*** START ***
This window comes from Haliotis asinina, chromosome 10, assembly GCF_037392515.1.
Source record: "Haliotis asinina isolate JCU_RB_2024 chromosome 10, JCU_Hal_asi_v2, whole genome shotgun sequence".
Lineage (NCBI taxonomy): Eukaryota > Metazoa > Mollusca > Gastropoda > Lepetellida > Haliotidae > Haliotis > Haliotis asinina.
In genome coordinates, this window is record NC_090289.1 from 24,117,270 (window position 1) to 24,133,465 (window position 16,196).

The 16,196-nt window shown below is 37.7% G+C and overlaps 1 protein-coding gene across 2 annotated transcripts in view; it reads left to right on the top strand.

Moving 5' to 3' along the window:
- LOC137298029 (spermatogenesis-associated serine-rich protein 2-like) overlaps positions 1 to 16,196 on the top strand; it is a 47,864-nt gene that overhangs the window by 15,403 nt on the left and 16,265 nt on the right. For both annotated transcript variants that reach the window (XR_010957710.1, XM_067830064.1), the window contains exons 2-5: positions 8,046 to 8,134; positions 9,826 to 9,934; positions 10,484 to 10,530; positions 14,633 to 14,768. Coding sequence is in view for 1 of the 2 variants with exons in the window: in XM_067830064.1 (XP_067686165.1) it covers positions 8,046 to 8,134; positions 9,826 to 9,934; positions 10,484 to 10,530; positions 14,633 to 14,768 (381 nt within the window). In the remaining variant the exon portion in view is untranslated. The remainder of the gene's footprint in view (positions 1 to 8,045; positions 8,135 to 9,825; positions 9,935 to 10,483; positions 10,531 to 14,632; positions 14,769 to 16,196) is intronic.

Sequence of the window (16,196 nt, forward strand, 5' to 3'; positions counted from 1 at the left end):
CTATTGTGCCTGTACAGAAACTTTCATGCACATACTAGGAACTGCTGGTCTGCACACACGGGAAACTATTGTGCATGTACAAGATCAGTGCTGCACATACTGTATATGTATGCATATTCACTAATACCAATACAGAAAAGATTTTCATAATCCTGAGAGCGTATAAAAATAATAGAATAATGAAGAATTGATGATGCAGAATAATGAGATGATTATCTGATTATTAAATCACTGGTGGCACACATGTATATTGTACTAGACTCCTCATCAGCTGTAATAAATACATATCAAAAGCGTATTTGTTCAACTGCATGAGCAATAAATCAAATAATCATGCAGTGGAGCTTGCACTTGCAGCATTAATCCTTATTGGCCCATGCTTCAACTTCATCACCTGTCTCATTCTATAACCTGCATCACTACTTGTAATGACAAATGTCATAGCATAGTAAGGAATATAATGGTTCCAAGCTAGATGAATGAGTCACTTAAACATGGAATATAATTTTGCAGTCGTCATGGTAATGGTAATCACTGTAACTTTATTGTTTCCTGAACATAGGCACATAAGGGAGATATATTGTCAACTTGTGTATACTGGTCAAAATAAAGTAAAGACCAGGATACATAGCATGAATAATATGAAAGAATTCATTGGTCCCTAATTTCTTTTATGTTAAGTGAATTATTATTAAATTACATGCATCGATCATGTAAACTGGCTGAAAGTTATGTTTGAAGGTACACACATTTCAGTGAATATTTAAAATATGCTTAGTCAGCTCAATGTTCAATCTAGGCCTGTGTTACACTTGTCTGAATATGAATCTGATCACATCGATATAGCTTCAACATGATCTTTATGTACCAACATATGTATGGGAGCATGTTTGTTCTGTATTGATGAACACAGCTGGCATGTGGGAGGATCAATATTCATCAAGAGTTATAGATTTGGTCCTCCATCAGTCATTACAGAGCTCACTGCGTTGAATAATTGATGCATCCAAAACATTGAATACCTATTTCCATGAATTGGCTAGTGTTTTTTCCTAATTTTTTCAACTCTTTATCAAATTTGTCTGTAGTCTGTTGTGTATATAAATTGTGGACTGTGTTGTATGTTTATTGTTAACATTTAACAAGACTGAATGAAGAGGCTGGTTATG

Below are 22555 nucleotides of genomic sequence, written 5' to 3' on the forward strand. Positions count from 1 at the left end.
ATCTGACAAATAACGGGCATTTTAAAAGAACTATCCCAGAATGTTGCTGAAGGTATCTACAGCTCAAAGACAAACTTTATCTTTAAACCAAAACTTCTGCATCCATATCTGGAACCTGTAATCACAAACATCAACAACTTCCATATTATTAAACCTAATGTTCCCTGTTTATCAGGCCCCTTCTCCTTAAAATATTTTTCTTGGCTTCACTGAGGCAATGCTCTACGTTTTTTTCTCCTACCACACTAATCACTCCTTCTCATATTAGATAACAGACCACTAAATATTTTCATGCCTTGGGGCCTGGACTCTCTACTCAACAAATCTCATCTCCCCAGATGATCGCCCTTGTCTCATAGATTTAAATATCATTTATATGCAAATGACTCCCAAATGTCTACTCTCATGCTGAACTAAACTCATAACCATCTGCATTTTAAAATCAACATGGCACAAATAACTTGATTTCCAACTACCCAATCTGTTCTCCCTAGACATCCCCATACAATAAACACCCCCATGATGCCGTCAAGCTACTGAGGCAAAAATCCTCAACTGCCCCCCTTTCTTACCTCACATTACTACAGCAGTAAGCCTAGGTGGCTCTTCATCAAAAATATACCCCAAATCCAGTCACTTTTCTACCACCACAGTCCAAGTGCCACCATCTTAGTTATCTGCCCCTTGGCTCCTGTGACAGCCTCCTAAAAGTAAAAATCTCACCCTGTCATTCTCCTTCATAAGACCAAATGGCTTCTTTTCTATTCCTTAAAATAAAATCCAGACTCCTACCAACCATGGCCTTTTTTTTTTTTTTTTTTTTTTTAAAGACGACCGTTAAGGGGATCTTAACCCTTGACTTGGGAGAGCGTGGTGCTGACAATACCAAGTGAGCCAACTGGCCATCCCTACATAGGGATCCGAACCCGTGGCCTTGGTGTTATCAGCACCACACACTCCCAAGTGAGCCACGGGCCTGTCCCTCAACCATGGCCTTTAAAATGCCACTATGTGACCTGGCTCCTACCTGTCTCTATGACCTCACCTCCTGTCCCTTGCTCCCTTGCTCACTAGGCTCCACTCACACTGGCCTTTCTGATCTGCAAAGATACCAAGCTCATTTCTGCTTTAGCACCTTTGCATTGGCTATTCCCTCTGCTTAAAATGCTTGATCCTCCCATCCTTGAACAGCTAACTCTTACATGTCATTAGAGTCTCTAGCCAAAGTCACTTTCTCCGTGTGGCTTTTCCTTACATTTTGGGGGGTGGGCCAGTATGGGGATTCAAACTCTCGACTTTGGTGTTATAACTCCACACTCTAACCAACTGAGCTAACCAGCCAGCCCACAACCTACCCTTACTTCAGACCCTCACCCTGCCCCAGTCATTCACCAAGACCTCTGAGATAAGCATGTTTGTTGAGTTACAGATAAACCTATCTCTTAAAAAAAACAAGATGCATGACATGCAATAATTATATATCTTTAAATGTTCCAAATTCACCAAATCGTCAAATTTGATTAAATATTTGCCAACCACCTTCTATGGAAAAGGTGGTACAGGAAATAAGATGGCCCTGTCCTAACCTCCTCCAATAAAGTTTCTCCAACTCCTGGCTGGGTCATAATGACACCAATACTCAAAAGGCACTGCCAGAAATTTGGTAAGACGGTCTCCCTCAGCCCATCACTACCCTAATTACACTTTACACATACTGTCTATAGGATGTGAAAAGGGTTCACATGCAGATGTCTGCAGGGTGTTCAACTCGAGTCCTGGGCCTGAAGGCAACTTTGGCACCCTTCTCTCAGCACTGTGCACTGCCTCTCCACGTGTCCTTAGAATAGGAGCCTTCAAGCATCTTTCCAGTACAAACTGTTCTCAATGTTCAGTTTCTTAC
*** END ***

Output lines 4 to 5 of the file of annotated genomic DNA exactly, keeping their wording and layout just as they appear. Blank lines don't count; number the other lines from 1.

In genome coordinates, this window is record NC_090289.1 from 24,117,270 (window position 1) to 24,133,465 (window position 16,196).

The 16,196-nt window shown below is 37.7% G+C and overlaps 1 protein-coding gene across 2 annotated transcripts in view; it reads left to right on the top strand.